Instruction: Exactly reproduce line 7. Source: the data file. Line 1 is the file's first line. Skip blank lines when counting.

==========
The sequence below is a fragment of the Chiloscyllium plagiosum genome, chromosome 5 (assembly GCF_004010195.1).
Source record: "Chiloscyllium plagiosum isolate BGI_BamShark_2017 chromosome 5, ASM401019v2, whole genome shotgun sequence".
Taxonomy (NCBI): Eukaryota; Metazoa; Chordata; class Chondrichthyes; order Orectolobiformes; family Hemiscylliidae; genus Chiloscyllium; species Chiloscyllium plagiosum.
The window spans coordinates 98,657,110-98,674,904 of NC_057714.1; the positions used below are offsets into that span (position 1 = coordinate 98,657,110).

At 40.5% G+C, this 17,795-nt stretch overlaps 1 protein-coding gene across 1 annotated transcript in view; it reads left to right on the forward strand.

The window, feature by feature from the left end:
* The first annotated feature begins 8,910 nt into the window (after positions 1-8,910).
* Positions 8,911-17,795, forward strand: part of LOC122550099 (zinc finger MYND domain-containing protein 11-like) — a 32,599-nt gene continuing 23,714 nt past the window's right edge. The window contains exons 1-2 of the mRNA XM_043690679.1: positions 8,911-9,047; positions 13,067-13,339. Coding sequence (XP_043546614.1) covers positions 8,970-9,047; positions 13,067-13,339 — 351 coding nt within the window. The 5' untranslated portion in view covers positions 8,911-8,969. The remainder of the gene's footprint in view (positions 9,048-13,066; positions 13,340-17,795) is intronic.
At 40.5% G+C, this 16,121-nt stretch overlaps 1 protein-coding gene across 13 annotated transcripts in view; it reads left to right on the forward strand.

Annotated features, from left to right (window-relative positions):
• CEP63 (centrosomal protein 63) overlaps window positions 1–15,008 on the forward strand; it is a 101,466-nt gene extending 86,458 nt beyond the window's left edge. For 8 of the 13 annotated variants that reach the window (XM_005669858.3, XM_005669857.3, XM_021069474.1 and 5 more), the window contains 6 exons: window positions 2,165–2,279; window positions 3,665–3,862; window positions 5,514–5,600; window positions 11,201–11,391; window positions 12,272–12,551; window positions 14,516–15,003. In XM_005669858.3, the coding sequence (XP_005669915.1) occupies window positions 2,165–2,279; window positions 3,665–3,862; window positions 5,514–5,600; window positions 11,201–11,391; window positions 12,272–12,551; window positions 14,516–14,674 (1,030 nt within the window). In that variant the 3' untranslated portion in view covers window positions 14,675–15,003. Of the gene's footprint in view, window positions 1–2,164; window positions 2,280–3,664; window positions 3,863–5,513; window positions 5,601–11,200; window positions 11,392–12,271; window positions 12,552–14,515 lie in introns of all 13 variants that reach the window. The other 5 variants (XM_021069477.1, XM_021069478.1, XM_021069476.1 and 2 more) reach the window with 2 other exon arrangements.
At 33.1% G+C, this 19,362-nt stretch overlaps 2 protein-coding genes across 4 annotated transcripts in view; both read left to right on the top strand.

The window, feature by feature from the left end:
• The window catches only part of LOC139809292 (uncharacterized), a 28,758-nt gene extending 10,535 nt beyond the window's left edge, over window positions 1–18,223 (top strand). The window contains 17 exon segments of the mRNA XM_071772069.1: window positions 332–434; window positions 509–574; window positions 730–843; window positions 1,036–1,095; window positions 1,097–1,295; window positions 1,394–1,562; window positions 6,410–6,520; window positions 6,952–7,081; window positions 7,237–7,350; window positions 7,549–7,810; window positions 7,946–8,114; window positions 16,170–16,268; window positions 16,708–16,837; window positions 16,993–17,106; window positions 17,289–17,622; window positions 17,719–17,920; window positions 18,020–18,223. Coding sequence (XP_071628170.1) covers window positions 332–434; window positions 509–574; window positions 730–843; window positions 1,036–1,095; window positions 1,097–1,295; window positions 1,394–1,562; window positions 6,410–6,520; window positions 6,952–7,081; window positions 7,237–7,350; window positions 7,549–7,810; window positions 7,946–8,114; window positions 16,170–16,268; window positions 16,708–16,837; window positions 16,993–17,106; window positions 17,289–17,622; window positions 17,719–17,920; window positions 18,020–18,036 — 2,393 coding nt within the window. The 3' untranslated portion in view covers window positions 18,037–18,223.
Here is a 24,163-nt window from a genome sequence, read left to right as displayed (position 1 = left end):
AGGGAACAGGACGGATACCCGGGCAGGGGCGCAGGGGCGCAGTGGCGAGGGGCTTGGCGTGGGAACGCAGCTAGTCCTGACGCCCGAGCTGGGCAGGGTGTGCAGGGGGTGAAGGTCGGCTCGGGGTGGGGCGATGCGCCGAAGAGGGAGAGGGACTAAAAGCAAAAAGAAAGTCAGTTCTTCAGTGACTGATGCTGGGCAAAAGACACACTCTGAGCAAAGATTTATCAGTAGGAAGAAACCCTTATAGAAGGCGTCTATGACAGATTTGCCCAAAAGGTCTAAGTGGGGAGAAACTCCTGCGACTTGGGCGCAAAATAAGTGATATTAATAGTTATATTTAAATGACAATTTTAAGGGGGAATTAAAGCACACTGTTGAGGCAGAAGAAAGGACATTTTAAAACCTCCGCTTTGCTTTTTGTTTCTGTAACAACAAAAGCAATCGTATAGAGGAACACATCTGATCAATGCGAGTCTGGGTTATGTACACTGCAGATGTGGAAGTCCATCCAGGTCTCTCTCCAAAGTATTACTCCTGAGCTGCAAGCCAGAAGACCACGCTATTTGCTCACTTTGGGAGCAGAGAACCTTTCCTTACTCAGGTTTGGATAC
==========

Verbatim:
* The first annotated feature begins 8,910 nt into the window (after positions 1-8,910).